The Lahore High Court’s order to bar President Asif Ali Zardari from pardoning Aasia Bibi, the Christian woman sentenced to death on charges of blasphemy, contravenes Pakistan’s constitution and should be withdrawn immediately, an international human rights organisation Watch has said.
“The Lahore high court has overstepped its constitutional authority by preventing President Zardari from pardoning Aasia Bibi, who was unjustly convicted under a discriminatory law,” said Ali Dayan Hasan, senior South Asia researcher at Human Rights Watch.
“The court has blocked Zardari from promptly correcting a cruel wrong and instead has disgraced Pakistan’s judiciary,” he added.
Aasia Bibi was charged under the blasphemy law after a June 2009 altercation with fellow farm workers who refused to drink water she had touched, contending it was “unclean” because she was Christian. On November 8, the Sheikhupura District Court found her guilty, ruling that there were “no mitigating circumstances.”
However, following domestic and international outrage over the sentence, the Pakistan president ordered a review of the case, and a ministerial inquiry concluded on November 25 that the district court verdict was legally unsound.
But the Lahore High Court in Punjab province issued an order on November 29, 2010, barring Zardari from exercising his constitutional authority to pardon Aasia.
Human Rights Watch reiterated its call for repealing of the blasphemy law and other discriminatory provisions in Pakistan’s penal code.
“Not only do those charged under the blasphemy law suffer persecution, it is evident the ill effects of discriminatory laws are compounded by unsympathetic courts,” said Hasan. (ANI)
Earlier Asma Jahangir, human rights activist and chairperson of the Supreme Court Bar Association (SCBA), criticised the courts restraining order.
“The president is yet to grant pardon. So there was no need for such an order,” she said, adding that “the court should not take such populist stance”.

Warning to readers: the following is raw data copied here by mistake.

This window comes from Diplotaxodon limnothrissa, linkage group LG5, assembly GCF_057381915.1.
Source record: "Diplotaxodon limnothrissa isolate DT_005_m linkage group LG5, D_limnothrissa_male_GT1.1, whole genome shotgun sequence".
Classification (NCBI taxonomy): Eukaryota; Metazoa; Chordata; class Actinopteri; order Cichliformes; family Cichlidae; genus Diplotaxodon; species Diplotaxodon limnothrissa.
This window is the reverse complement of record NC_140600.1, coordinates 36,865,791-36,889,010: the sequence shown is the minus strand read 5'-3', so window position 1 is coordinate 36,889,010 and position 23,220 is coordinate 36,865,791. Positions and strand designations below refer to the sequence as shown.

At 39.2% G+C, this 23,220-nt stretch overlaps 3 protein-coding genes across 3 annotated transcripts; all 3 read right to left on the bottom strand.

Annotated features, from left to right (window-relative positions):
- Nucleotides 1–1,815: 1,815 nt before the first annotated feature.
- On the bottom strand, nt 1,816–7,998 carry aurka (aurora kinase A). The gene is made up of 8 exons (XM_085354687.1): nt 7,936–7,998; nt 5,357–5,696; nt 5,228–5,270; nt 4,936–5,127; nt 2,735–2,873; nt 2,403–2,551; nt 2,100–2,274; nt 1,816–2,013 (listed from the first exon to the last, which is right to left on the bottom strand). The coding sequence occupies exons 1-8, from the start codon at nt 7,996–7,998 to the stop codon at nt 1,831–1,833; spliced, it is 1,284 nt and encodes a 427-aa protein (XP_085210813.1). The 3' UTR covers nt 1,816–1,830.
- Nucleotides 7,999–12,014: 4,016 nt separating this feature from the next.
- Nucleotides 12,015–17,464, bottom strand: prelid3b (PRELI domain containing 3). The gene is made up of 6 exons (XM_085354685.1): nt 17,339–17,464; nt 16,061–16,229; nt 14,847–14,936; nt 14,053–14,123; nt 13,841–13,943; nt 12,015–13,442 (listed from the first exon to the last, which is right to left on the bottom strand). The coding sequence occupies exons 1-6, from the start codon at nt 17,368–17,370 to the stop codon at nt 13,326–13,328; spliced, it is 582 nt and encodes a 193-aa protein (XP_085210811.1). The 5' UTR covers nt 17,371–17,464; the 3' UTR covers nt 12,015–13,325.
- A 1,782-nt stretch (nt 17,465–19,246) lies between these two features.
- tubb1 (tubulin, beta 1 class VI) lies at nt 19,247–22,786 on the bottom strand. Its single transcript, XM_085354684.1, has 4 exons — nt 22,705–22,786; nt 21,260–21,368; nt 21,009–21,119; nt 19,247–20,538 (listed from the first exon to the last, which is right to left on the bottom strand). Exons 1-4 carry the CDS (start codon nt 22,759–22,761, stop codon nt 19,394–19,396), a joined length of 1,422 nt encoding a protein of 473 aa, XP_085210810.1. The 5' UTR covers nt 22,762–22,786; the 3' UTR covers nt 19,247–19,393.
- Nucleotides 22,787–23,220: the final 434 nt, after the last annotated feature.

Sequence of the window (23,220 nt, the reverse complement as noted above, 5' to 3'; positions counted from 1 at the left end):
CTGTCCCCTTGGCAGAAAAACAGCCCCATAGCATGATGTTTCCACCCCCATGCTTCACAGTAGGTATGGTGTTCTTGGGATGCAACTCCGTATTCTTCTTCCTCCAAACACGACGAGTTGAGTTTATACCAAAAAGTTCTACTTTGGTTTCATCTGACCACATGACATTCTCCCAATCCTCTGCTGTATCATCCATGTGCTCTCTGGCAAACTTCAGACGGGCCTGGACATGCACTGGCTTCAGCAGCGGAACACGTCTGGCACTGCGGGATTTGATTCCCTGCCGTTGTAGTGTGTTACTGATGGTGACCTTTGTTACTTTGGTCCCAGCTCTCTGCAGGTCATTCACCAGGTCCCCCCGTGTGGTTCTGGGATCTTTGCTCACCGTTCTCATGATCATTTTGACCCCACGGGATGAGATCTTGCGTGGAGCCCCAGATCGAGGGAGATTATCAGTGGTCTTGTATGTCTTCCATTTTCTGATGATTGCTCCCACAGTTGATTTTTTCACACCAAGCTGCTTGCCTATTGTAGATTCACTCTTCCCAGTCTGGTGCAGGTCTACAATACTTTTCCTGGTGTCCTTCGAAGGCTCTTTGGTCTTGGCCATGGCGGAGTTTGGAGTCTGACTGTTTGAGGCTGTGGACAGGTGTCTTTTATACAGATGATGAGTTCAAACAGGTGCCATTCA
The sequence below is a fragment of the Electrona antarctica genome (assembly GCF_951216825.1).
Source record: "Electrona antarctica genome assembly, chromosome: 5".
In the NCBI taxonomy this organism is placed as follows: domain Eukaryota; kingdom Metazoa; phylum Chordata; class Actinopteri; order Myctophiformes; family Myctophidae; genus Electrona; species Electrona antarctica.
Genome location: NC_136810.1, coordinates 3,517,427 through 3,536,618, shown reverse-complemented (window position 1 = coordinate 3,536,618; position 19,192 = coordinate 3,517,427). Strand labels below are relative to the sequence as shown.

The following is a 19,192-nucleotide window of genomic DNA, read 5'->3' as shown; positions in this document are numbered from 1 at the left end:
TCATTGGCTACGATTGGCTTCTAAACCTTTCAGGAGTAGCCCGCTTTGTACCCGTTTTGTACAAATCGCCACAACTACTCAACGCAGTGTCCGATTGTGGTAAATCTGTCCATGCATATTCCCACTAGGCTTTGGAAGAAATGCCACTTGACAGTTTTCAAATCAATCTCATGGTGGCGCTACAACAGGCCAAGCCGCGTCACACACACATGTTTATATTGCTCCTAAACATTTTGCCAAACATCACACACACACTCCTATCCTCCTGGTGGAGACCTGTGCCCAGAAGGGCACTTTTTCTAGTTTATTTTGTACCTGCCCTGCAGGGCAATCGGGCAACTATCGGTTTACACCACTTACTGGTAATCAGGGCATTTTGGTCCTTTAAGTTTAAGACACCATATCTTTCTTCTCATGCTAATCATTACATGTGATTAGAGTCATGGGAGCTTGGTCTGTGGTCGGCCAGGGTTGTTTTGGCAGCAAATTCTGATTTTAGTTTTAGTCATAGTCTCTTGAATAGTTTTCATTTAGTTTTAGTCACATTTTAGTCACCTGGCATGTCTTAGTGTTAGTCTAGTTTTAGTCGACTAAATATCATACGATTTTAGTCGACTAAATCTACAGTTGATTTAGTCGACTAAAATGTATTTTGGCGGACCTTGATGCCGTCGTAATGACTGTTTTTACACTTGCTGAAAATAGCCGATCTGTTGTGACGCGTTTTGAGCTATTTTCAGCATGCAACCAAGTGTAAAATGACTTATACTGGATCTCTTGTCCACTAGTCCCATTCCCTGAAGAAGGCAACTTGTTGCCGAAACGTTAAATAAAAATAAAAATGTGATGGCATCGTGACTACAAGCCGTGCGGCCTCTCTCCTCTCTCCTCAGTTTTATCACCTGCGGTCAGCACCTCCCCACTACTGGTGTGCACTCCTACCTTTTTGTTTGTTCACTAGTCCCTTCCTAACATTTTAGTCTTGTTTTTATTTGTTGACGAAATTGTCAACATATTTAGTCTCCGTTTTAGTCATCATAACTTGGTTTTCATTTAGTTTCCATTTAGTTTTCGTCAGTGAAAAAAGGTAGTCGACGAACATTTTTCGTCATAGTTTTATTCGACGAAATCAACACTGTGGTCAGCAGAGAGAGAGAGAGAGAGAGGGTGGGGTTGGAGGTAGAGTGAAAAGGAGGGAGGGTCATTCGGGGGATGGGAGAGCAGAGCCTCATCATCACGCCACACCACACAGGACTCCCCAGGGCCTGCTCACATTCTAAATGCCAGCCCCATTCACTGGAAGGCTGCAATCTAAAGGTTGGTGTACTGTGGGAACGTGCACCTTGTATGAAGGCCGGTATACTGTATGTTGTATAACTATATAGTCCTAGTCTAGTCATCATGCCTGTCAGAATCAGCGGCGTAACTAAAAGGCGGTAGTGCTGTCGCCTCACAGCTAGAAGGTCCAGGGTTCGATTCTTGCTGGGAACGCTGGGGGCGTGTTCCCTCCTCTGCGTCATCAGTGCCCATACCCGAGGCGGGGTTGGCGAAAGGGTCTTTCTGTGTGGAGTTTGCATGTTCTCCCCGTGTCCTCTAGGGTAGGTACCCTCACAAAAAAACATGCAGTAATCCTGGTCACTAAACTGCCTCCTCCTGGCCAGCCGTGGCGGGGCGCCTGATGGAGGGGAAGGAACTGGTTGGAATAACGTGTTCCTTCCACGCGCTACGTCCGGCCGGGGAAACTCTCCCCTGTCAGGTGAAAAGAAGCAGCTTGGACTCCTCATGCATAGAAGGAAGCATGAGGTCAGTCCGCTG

A spokesman for President Asif Ali Zardari responded to the statement of the Lahore High Court, claiming the prerogative and powers of the President. President Zardari through his spokesman said that the High Court has no jurisdiction over his duties and, under Article 45 of the Constitution, the President may at any time decide to grant a pardon. The Supreme Court of Pakistan, with a statement of “its motion” (ie, of their own initiative) has confirmed this interpretation, noting that only the Supreme Court may give binding instructions to the Government or the President.
The Constitution says as follows:
45. President’s power to grant pardon, etc.
The President shall have power to grant pardon, reprieve and respite, and to remit, suspend or commute any sentence passed by any court, tribunal or other authority.
248. Protection to President, Governor, Minister, etc.
(1) The President, a Governor, the Prime Minister, a Federal Minister, a Minister of State, the Chief Minister and a Provincial Minister shall not he answerable to any court for the exercise of powers and performance of functions of their respective offices or for any act done or purported to be done in the exercise of those powers and performance of those functions:
Provided that nothing in this clause shall be construed as restricting the right of any person to bring appropriate proceedings against the Federation or a Province.
Nothing in Section fifty-four or Section fifty-five shall derogate from the right of the President to grant pardons, reprieves, respites or remissions of punishment:
Provided that such right shall not without the consent of the victim or, as the case may be. of the heirs of the victim, be exercised for any sentence awarded under Chapter XVI.